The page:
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London church denies so-called gay conversion therapy after undercover news report

Tue 13 Nov 2018
By Alex Williams

A Pentecostal church in south east London has denied engaging in so-called gay conversion therapy after an undercover reporter claimed leaders said God could "fix" him.

Winner's Chapel in Dartford also said it would hold an internal investigation following claims that a gay journalist at ITV News underwent "intense" prayer and Bible studies.

The unnamed man, who featured in a special report broadcast on Monday night, said: "I went through hours of counselling and prayer sessions, all directed at ridding me of my homosexuality.

 

"Sometimes the prayers in themselves seemed harmless, such as for God to direct me and guide me.

"I felt it changed from something that could have been comforting to something sinister and potentially traumatising."

The journalist claims that Winner's Chapel pastor Gbenga Samuel began praying 'heavily', shouting, and spinning him around on the floor within an hour or so of first meeting him.

 

The reporter, who attended the church for two months, was reportedly told he needed a "complete mind reorientation".

Undercover footage purportedly shows Mr Samuel comparing the acceptance of homosexuality to Nazi propaganda.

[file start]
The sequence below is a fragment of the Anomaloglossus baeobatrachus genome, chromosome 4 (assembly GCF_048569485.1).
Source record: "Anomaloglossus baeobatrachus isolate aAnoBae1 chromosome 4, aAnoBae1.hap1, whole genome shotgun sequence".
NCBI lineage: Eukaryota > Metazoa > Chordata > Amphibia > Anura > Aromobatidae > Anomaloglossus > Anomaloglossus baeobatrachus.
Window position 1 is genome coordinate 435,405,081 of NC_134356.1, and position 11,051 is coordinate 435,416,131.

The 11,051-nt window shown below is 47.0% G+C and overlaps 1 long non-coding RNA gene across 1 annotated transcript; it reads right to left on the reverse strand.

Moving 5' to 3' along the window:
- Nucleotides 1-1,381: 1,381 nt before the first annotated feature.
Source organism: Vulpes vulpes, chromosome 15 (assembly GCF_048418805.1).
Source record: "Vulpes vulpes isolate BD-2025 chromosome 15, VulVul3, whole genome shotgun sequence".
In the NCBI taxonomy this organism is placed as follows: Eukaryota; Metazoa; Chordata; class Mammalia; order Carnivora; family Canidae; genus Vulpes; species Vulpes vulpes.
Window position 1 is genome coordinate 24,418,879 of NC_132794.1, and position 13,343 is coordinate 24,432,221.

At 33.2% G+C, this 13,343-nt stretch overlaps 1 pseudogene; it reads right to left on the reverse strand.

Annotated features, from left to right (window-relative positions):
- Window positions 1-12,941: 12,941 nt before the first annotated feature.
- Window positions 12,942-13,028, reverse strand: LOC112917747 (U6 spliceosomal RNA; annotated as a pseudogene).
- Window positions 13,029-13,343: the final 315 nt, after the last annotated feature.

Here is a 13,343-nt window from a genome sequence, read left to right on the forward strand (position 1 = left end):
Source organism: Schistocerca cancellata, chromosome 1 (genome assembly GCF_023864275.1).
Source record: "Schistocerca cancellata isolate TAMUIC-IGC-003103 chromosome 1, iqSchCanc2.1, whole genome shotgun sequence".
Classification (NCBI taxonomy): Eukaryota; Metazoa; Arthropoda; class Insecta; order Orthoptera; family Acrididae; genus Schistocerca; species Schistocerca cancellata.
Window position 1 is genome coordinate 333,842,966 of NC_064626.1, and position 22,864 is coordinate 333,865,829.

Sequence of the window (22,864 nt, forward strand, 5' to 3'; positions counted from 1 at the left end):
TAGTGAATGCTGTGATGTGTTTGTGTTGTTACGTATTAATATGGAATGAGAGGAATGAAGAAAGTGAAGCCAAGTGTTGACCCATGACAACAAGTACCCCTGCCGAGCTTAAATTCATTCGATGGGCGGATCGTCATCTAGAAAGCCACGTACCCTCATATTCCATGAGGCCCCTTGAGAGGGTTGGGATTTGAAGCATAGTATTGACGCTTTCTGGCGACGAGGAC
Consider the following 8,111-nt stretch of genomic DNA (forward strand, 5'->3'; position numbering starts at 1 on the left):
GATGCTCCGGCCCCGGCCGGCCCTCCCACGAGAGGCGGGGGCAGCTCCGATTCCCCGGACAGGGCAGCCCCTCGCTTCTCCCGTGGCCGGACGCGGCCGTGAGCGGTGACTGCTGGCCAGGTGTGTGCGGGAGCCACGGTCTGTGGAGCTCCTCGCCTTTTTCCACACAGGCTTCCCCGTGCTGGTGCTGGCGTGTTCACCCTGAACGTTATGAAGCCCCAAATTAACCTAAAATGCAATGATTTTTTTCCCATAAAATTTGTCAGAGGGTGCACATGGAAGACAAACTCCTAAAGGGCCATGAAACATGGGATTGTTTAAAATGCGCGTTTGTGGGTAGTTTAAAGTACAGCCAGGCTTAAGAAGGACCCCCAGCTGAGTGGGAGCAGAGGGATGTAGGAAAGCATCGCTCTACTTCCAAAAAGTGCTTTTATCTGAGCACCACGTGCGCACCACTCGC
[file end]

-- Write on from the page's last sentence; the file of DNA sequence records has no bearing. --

Winner's Chapel told ITV News it is open to everyone and the church takes "inclusion and diversity very seriously".

Leaders also said their activities are lawful and follow the "biblical teachings of love for everyone regardless of their belief, gender, background or sexual orientation".

During the summer, the Government launched a public consultation on proposals to outlaw so-called gay conversion therapy. Its research found five per cent of LGBT+ people had been offered it.

The LGBT+ organisation Stonewall defines gay conversion therapy as "any form of treatment or psychotherapy which aims to change a person's sexual orientation or to suppress a person's gender identity.

It also says: "It is based on an assumption that being lesbian, gay, bi or trans is a mental illness that can be 'cured'. These therapies are both unethical and harmful."

Rev Sally Hitchiner, an Anglican priest who advocates for LGBT Christians, told Premier: "The pastor seemed to come from a very compassionate point of view and was trying to help the person, rather than exclude the person.

"Albeit, I think that he was wrong and I think his behaviour is extraordinarily destructive."

Premier has contacted Winner's Chapel for a comment.

Click here to listen to Premier's Alex Williams speaking with Rev Sally Hitchiner:

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